May 7, 2012
On April 20, 2010, a reckless attitude towards the safety of the Gulf Coast by BP caused a well to blow out 5,000 feet below the surface of the Gulf of Mexico. “People should be aware that the oil is still there,” says Wilma Subra, a chemist who travels widely across the Gulf. The reality she is seeing on the ground contrasts sharply with the image painted by BP.
May 2, 2012
The ink was barely dry on the convictions and plea bargains of 10 members of the New Orleans Police Department in the Danziger Bridge murders and coverup, when NOPD police gunned down Justin Sipp and unarmed Wendell Allen. Hundreds marched in protest of ongoing police murders of Black youth. The African American community is beginning to fight back.
January 25, 2012
Protestors chanted: This auction is illegal and immoral. It is a way to steal homes, redistribute wealth and prevent the right to return. The sale of blighted property is the city’s attempt to remove poor homeowners who have already suffered tremendously from economic and natural disaster.s.
November 15, 2011
I have been invigorated and moved by the energy surrounding Occupy NOLA. Yet I’ve been faced with the tensions being articulated by so many folks on the Left: How can this energy be connected to and further long-standing organizing work for social and economic justice?
October 28, 2011
Veteran comedian and activist Dick Gregory was arrested Sept. 3 for blocking the entrance way in a protest against British Petroleum for its handling of a $20 billion victims’ compensation fund, yet his protests continue.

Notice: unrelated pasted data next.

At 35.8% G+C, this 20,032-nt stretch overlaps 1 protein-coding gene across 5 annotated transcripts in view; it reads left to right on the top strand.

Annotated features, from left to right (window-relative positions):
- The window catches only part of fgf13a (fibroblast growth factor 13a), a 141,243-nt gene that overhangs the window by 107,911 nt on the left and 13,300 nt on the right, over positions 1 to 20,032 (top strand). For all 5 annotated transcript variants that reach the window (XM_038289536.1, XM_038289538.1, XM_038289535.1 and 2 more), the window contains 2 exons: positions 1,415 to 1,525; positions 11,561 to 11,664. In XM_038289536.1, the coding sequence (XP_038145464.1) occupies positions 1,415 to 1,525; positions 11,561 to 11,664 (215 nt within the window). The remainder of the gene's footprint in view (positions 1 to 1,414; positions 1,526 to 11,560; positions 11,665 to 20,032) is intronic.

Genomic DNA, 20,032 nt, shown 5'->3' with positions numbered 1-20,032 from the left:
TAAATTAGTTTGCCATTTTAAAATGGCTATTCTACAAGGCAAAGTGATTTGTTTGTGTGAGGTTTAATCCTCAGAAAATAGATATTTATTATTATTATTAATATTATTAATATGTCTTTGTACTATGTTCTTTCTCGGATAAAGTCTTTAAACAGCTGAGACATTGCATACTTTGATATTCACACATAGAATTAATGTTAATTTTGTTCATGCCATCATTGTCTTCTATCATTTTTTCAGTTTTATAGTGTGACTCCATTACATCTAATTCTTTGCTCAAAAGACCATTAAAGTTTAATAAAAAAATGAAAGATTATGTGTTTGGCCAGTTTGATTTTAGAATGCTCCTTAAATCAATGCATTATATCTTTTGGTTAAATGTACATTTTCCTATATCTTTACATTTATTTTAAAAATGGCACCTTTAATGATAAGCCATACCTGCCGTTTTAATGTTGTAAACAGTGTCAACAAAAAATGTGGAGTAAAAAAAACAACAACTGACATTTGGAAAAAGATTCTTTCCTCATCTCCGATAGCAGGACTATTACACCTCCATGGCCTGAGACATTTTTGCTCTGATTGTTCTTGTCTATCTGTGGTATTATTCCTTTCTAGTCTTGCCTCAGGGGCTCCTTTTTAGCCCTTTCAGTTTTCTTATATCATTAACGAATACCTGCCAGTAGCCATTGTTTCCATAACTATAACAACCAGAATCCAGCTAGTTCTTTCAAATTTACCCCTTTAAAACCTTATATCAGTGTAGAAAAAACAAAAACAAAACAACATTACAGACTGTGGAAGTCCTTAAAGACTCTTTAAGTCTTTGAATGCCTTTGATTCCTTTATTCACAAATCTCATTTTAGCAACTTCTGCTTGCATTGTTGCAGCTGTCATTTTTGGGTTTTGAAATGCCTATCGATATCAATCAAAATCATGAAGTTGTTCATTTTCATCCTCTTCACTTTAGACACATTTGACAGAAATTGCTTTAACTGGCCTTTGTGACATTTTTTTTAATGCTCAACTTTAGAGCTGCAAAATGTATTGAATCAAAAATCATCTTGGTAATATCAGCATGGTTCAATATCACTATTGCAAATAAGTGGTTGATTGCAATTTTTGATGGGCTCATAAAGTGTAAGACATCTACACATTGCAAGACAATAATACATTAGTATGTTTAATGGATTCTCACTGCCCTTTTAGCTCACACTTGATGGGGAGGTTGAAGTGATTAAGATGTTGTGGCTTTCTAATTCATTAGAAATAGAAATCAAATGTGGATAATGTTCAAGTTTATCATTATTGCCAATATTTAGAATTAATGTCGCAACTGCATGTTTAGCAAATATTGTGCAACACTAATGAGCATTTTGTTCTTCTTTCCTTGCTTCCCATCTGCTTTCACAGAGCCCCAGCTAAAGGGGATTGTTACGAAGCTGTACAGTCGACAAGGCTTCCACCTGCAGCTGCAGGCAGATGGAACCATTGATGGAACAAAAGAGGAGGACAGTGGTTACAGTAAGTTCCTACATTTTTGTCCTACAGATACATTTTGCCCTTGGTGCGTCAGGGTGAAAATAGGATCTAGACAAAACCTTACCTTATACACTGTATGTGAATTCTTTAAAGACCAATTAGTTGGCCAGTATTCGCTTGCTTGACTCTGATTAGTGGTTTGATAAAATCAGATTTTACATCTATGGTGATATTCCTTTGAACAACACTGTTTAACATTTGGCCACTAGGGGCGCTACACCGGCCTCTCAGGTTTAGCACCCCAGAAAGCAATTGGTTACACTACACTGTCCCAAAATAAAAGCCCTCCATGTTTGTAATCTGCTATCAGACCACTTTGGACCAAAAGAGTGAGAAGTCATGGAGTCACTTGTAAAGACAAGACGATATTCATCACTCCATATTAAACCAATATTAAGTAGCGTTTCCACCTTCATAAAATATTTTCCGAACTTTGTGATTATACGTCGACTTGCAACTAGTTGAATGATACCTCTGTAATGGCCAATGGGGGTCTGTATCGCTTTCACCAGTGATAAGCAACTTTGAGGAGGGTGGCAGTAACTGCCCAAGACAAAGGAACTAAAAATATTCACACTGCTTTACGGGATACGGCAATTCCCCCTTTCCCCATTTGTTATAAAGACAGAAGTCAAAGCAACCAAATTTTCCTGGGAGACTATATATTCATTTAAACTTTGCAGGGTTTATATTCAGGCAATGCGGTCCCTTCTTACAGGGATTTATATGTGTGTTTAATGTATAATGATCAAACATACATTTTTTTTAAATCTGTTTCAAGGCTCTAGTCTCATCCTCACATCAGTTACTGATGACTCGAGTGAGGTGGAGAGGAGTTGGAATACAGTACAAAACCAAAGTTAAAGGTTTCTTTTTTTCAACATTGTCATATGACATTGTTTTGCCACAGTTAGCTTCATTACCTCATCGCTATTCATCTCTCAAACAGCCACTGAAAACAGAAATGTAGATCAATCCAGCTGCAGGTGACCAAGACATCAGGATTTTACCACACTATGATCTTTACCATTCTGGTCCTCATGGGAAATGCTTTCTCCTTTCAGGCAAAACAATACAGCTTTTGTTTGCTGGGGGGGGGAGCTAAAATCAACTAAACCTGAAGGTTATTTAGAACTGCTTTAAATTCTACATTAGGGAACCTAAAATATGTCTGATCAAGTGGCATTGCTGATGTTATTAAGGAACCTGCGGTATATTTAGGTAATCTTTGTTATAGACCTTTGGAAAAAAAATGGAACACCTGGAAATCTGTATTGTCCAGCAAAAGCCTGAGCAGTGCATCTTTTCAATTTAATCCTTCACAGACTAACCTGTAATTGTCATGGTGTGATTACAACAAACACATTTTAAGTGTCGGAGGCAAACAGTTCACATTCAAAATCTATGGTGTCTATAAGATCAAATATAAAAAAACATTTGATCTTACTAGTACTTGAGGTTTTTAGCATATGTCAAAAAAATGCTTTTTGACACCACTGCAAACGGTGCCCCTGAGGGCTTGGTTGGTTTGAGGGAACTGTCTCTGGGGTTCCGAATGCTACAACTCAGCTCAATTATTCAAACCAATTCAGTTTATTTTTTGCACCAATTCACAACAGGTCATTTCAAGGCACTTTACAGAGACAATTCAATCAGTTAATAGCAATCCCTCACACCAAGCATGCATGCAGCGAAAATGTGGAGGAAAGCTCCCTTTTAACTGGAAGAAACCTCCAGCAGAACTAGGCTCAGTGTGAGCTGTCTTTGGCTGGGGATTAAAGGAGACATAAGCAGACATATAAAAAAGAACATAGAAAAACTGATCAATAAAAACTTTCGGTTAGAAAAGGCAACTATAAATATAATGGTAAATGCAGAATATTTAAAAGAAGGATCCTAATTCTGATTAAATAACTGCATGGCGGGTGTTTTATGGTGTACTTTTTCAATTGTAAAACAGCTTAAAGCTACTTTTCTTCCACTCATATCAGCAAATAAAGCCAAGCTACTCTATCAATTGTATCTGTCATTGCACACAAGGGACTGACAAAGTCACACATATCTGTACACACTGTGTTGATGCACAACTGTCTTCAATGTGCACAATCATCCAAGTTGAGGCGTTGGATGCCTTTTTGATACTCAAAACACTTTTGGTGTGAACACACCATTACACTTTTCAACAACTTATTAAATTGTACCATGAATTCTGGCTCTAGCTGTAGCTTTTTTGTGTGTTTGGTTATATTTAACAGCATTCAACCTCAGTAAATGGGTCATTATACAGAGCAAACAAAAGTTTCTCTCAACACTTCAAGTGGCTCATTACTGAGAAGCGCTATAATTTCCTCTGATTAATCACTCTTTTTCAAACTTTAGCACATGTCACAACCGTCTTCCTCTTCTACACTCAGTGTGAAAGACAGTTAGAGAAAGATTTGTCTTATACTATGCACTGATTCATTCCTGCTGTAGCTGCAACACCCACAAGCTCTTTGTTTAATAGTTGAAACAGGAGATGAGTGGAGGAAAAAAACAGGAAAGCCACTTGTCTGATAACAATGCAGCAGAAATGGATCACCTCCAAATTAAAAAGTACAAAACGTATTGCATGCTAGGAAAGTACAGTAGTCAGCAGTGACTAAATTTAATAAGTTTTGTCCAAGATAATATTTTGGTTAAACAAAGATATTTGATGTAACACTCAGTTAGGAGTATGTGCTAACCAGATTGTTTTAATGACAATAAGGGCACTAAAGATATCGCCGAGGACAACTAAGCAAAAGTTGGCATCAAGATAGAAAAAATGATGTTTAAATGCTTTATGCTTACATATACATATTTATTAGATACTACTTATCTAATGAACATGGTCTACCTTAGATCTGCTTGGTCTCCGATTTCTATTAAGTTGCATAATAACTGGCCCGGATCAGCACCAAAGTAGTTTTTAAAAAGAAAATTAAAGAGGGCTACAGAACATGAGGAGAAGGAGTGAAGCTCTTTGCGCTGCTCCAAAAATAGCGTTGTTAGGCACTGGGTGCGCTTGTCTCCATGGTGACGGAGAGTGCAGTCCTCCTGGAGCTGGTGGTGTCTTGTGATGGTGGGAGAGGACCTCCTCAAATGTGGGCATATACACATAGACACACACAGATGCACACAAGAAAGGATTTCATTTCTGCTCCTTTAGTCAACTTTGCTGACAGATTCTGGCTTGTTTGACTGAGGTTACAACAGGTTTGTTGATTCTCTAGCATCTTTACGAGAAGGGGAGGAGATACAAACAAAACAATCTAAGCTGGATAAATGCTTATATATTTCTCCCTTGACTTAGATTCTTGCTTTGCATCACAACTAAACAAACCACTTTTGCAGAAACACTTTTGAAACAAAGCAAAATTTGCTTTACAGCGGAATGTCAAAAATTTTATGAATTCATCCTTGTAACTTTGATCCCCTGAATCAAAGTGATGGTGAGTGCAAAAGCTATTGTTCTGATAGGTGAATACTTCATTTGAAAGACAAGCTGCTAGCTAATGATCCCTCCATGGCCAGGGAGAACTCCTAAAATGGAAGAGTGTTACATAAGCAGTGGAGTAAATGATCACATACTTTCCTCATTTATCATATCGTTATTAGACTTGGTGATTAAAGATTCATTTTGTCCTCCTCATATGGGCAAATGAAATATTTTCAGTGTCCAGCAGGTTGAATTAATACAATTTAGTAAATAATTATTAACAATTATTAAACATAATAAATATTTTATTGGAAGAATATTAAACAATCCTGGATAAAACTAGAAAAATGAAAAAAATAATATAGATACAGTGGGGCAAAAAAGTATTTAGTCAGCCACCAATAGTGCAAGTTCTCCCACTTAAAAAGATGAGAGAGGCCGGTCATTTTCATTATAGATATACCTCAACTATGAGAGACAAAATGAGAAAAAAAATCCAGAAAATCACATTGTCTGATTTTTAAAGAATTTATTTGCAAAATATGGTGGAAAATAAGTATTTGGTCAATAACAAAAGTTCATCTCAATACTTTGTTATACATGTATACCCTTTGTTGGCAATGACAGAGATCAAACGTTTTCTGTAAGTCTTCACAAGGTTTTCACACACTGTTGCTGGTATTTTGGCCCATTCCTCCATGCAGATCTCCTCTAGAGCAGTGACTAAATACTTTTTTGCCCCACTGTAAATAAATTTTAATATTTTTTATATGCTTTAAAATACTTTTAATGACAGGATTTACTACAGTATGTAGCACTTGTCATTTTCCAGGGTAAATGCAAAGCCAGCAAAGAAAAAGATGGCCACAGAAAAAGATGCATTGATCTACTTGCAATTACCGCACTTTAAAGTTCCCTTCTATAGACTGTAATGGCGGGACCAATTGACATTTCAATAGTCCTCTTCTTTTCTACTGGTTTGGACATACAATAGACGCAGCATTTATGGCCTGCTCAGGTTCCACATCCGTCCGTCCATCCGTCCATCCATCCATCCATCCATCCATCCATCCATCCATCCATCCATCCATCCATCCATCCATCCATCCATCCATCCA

September 1, 2011
As this weekend’s storm has reminded us, hurricanes can be a threat to U.S. cities on the East Coast as well the Gulf. But the vast changes that have taken place in New Orleans since Katrina have had little to do with weather and everything to do with political struggles.
August 26, 2011
The storm that brushed by New Orleans on Aug. 29, 2005, was never the cause of the disaster. The real disaster began immediately after the storm when the city’s white supremacist economic elite and its “colored” collaborators decided to remake the city in their image, which strongly resembles a 21st century plantation. All people who believe in social justice should make it a point to march on Aug. 29 from the base of the Industrial Canal in the 9th Ward at 10 a.m. to Hunters Field.
August 17, 2011
New Orleans – Black homeowners and two civil rights organizations announced July 7 a settlement in a post-Hurricane Katrina housing discrimination lawsuit brought against the U.S. Department of Housing and Urban Development (HUD) and the state of Louisiana regarding the “Road Home” program.
August 12, 2011
In an historic verdict with national implications, five New Orleans police officers were convicted on Friday of civil rights violations for killing unarmed African Americans in the aftermath of Hurricane Katrina and could face life in prison when sentenced later this year.
July 31, 2011
The prosecution rested its case last week in the Danziger Bridge police violence trial with one final witness testimony, perhaps the most moving, from Lesha Bartholomew. Bartholomew broke into tears as she described seeing her mother wounded, with her arm nearly shot off.